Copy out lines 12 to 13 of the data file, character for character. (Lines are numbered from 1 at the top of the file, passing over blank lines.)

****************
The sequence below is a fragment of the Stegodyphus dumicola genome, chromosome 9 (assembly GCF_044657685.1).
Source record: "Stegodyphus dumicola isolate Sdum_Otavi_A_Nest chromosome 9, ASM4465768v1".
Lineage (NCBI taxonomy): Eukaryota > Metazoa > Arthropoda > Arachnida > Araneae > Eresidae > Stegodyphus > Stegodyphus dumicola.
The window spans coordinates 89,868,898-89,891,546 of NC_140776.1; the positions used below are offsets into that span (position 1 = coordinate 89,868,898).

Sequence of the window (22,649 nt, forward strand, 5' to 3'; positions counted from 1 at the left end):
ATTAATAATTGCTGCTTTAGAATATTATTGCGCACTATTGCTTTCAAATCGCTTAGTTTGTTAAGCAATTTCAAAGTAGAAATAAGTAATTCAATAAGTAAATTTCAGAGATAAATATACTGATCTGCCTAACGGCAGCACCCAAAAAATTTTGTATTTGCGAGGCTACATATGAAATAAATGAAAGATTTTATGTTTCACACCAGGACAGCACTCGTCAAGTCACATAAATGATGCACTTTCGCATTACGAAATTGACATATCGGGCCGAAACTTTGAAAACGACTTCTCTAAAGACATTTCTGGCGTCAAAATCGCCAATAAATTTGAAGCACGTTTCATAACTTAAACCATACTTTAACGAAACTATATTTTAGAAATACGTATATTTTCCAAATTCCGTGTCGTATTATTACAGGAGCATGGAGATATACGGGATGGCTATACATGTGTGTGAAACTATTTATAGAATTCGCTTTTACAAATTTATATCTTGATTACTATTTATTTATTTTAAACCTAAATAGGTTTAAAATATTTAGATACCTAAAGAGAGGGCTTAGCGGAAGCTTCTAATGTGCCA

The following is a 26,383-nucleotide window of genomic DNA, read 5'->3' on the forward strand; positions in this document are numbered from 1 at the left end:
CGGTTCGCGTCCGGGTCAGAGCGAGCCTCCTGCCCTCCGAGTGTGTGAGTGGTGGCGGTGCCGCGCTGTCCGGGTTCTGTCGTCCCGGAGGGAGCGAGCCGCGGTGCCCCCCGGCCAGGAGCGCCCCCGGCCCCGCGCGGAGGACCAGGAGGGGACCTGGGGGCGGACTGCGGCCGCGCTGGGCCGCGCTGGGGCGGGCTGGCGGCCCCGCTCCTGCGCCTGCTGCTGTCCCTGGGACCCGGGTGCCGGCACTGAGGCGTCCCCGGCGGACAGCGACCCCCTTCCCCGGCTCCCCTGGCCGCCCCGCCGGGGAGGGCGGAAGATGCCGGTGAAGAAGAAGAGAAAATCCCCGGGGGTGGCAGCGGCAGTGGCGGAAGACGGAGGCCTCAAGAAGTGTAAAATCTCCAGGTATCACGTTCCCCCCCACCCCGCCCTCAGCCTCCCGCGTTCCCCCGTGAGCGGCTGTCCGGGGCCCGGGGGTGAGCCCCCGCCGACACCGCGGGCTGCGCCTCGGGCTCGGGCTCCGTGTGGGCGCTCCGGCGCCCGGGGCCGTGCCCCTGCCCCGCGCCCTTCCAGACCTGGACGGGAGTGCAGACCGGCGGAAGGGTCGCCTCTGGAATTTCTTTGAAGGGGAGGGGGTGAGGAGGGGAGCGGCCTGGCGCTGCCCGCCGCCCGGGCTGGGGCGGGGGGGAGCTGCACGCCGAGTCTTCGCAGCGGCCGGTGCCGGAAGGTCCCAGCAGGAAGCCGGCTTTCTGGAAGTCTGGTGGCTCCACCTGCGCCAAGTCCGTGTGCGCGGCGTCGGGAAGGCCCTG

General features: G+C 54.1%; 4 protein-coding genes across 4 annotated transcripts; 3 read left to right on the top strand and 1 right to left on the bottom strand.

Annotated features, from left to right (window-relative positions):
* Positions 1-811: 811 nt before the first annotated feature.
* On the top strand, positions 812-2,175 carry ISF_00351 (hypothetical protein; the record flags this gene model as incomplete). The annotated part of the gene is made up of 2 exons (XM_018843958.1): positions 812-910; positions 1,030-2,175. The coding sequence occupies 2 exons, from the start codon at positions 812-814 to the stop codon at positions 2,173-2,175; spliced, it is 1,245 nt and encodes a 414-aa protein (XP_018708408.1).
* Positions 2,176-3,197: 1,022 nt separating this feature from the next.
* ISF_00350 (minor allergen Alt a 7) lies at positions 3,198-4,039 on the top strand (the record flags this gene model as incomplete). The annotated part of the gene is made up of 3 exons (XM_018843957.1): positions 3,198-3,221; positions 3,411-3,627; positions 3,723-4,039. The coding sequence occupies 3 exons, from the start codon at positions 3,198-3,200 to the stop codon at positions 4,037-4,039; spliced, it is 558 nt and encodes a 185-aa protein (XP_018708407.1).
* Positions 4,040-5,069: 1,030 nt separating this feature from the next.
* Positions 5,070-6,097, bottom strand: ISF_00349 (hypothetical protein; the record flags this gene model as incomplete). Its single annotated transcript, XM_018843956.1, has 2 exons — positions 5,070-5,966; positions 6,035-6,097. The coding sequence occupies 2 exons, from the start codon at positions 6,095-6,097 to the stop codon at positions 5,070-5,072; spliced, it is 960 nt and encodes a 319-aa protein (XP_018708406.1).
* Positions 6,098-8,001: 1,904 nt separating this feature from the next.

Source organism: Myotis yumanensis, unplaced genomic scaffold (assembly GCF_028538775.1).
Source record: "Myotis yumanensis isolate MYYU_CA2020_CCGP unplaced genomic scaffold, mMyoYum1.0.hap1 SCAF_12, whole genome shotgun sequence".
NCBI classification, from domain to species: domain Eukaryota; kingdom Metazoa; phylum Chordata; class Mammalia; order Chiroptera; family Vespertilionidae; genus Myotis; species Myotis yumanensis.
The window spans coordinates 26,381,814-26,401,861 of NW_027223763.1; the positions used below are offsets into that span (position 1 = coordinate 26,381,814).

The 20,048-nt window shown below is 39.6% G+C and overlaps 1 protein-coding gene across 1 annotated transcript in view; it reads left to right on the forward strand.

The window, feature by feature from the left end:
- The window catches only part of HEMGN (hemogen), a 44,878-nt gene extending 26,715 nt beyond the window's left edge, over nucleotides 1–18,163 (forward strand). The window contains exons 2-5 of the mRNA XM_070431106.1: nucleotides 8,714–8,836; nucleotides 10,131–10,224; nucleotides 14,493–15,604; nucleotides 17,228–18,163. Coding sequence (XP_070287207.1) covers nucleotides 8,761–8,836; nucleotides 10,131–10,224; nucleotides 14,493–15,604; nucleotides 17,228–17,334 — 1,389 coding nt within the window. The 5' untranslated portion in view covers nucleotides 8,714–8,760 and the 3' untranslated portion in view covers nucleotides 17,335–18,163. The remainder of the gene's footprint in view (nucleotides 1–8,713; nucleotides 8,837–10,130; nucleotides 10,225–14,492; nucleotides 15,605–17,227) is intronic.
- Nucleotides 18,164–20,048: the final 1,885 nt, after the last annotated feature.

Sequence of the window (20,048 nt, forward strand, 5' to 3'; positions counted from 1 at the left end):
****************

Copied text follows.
* On the top strand, positions 812-2,175 carry ISF_00351 (hypothetical protein; the record flags this gene model as incomplete). The annotated part of the gene is made up of 2 exons (XM_018843958.1): positions 812-910; positions 1,030-2,175. The coding sequence occupies 2 exons, from the start codon at positions 812-814 to the stop codon at positions 2,173-2,175; spliced, it is 1,245 nt and encodes a 414-aa protein (XP_018708408.1).
* Positions 2,176-3,197: 1,022 nt separating this feature from the next.